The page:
You are here


Project Lifetime: 
Sep 2006 to Sep 2012

Title: Advancing Mobile Robots to 3D


Most of the mobile robots nowadays essentially move on the ground without wall-climbing capability. The "City-Climber" robots developed at the City College of New York (CCNY) are able to move on virtually any kind of smooth or rough surfaces and can carry a relative large payload. Unlike the conventional ground mobile robots operating in 2D space, and UAVs in 3D space, the City-Climber robots operate in constrained 3D space, i.e., its action space is confined within planar surfaces while the sensing space is 3D, facilitated by the freedom of motion on ground, walls, and ceilings. This attribution provides both opportunities and challenges. One of the benefits is that the City-Climber can take vantage positions on a ceiling or wall to gain better view of the scene. The challenges lie in the fact that most of the existing planning/control methods for multi-robot systems are no longer valid and it demands new framework to deal with this hard yet previously unexplored research domain involving wall-climbing robots. The PI proposed to develop a general framework and provide a theoretical foundation to deal with planning, control and coordination problems for a group of heterogeneous wall-climbing robots and ground robots operating in the constrained 3D space of urban environments. The issues to be studied in this thrust include: abstraction of world models for complex urban environments; computational efficiency and data structure for the world abstraction and representation; dynamic view planning and motion planning for a multi-robot team in constrained 3D space; a framework integrating the discrete world representation, high level planning and lower level control primitives; case studies of the framework using several exemplar tasks (i.e., self-deployment, surveillance coverage, formation control of multi-robots, and target tracking), and the experimental validation of the proposed methods and algorithms. Being an integral part of the career development plan, the proposed education activities include: integration of research into curriculum, mentored research experience for students, improving the educational pipeline with coherent education and outreach activities, enhancing the robotics extension programs targeted for K-12 education.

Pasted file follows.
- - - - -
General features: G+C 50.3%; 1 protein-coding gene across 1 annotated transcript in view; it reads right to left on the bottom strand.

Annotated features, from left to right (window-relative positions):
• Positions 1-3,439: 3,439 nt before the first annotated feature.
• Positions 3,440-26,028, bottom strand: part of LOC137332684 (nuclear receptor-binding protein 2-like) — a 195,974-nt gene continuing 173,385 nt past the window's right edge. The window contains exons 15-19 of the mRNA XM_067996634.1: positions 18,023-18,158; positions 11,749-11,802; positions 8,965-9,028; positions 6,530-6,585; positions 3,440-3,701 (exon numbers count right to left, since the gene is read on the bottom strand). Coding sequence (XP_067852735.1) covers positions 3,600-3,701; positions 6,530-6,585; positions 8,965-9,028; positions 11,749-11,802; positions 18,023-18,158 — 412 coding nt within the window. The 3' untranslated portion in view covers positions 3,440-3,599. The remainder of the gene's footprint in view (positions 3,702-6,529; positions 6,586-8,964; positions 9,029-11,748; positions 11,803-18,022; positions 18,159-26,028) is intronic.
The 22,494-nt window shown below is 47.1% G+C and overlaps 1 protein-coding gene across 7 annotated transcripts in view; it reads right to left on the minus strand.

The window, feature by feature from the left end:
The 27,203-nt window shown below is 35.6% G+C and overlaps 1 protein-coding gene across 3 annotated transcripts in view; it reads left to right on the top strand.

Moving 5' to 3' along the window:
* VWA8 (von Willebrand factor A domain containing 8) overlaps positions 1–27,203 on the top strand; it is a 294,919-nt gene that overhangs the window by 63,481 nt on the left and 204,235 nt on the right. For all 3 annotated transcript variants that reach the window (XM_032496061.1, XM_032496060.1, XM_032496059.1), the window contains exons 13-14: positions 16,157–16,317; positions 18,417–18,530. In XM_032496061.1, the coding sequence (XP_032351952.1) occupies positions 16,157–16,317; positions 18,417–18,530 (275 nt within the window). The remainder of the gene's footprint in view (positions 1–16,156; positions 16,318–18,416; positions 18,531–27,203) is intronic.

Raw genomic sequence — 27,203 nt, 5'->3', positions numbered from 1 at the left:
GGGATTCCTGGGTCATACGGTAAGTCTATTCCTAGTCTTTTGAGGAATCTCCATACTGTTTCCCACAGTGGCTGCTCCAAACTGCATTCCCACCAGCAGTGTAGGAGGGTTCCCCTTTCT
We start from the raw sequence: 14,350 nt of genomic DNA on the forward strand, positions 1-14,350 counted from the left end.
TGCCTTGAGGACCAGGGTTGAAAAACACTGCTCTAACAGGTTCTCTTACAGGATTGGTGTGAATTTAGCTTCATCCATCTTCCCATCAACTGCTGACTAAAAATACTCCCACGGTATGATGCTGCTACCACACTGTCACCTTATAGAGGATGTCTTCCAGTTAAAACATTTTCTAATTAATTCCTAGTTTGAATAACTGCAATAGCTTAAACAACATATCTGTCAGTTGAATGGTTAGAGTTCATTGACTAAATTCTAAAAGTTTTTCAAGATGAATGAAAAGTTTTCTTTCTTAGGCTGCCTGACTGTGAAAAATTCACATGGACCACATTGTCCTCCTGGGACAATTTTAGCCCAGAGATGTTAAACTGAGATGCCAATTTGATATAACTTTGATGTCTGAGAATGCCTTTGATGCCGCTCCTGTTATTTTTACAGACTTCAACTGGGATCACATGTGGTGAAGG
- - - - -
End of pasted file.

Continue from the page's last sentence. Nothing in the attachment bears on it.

Leveraging the CAREER grant, we have been conducting multi-scale (from individual robot, multi-robot teams to swarm robotics), wide-spectrum research (for different canonical tasks such as multi-robot exploration, autonomous navigation, 3D mapping, 3D SLAM) around a unified theme (i.e., Advancing Mobile Robot to 3D).


This project is supported by National Science Foundation under Grant No. IIS 0644127 .